/‘His athleticism is ridiculous but he can also pack a scrum’ – Beirne pushes for Ireland start

‘His athleticism is ridiculous but he can also pack a scrum’ – Beirne pushes for Ireland start

THERE HAS BEEN a definite sense of Tadhg Beirne shifting up a few gears in recent months as the Munster man has grabbed games by the scruff of the neck and stamped his presence all over them.

Last weekend against Leinster, the second row did everything in his power to drag Munster over the line but the reigning Pro14 champions had enough quality to score a winning try in the 69th minute. 

A first-half try, two turnovers on the Munster tryline, impactful tackling, and aggressive carrying – Beirne was seemingly everywhere. It was a bad night for the southern province’s lineout, which he calls, but that was a rarity and not solely on his shoulders.

The 29-year-old Kildare man has 17 Ireland caps but has yet to enjoy consistent first-choice status. There have been nine starts, with two in the Six Nations last year, as Beirne has attempted to show he has the qualities to be a frontline player at Test level. 

Beirne has played at blindside flanker for Ireland on several occasions and head coach Andy Farrell has indicated he still views him as an option there, but lock is his usual position with Munster.

Questions have been raised over whether 113kg Beirne has the necessary size and grunt to be a Test-level lock for Ireland but he is doing his best to disprove that notion. Munster forwards coach Graham Rowntree certainly doesn’t see any such shortcoming.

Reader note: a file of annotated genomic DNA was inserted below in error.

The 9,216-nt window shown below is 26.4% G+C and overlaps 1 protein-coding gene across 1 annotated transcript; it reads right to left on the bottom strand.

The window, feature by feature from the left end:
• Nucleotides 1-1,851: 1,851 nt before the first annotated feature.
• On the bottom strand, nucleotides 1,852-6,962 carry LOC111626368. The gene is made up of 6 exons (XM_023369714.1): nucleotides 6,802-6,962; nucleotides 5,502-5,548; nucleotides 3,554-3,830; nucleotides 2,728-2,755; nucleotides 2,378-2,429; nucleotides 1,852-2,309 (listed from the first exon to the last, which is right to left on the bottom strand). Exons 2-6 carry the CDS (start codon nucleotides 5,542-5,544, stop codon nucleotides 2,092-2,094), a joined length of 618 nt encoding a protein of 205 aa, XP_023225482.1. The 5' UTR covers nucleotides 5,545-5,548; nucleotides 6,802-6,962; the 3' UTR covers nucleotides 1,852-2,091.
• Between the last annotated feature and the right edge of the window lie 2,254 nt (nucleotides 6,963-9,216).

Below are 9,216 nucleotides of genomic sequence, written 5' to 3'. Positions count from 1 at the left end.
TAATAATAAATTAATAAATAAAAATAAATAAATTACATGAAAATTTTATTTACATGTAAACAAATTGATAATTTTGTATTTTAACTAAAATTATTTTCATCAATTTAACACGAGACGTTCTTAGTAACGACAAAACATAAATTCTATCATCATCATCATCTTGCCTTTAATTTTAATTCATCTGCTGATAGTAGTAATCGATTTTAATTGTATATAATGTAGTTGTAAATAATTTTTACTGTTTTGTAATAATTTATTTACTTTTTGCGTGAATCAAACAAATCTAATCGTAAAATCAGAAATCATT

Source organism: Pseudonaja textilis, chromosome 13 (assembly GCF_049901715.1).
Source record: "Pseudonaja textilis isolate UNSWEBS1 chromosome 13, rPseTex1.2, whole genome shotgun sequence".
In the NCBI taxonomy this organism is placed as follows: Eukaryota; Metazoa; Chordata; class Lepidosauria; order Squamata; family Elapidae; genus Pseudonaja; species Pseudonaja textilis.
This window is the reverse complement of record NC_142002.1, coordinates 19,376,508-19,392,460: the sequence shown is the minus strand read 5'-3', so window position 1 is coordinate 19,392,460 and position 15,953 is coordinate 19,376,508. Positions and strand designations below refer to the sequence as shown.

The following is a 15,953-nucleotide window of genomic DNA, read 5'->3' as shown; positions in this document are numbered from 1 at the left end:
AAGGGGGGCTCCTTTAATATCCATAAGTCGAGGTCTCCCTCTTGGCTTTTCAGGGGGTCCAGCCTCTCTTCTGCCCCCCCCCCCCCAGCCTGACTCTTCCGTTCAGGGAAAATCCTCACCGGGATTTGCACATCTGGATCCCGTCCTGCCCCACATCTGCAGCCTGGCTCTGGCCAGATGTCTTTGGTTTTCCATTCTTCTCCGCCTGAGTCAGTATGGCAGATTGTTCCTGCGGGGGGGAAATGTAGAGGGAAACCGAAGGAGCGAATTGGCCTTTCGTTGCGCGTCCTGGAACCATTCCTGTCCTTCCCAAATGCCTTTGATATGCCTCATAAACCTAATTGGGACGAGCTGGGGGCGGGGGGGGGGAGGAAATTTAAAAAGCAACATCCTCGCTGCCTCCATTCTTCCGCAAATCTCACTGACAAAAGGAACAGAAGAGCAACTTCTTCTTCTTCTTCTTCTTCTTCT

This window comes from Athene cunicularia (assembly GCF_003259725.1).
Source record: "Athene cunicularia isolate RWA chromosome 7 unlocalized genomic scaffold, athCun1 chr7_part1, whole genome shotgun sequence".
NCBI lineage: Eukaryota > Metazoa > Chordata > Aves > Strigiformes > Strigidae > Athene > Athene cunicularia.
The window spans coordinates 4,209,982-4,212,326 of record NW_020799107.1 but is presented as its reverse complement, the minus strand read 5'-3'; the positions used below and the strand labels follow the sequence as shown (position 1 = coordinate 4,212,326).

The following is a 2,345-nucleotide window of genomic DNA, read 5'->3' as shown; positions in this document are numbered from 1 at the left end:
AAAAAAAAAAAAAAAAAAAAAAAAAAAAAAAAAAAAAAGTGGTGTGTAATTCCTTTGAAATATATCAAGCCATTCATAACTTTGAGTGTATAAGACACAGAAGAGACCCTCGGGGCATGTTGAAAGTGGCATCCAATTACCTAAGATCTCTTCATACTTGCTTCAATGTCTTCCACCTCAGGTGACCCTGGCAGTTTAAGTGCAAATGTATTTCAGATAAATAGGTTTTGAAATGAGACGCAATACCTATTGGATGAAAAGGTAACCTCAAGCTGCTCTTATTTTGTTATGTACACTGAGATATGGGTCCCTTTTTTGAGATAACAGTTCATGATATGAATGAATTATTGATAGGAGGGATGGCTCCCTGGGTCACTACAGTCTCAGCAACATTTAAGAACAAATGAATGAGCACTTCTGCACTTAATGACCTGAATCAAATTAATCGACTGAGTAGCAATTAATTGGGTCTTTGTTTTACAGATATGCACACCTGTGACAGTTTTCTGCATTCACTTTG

“I may be a bit biased in my point of view but I’ve worked with a lot of Test players and he’d certainly be up there,” says Rowntree. “His athleticism is ridiculous but he can also pack a scrum.

“If you think about the amount of scrums and the work that’s required from a second row in a game like last weekend, in terms of maul, scrum, breakdown, he’s doing that and he’s having a massive amount of influence on the game elsewhere as well, so credit to him.”

Beirne remains a huge menace at the breakdown.

Source: Dan Sheridan/INPHO

With Iain Henderson having been sidelined since Ireland’s autumn campaign due to a knee injury, there is a widespread expectation that Beirne will partner James Ryan in the second row for next weekend’s Six Nations opener against Wales in Cardiff.

Be part
of the team

Access exclusive podcasts, interviews and analysis with a monthly or annual membership.

Become a Member

Access exclusive podcasts, interviews and analysis with a monthly or annual membership.

It’s unclear whether Farrell is willing to send Henderson straight back into action in such a big Test game, while he has other lock options in Connacht pair Ultan Dillane and Quinn Roux, but Beirne is in the best form.

“He’s certainly in the analysis room a lot, looking at stuff,” says Rowntree of the diligence he has seen in Beirne’s preparation.

“He was a lineout caller at the weekend and he’s not just a lock, he can play anywhere in that back five. The way he plays the game, the input he has in a game… I was looking at his stats again from the weekend, he’s making nearly 30 tackles in the game, never mind his lineout game, his rucks, and the pressure he’s putting on the ball at the defensive breakdown. He’s very athletic, nice to work with.

“He’s a quiet character, goes about his business but you always have that assurance with him that he knows exactly what he’s doing and what he wants the pack to be doing at lineout time in particular.

“He and Billy Holland are very similar in that regard, very organised, get on with stuff but just have a real air of calmness around the group.”

Bernard Jackman, Murray Kinsella, and Gavan Casey chat Six Nations and its future, the contractual bottleneck and French interest in Irish stars, Leone Nakarawa’s arrival in Belfast, and the poor standard of officiating in rugby: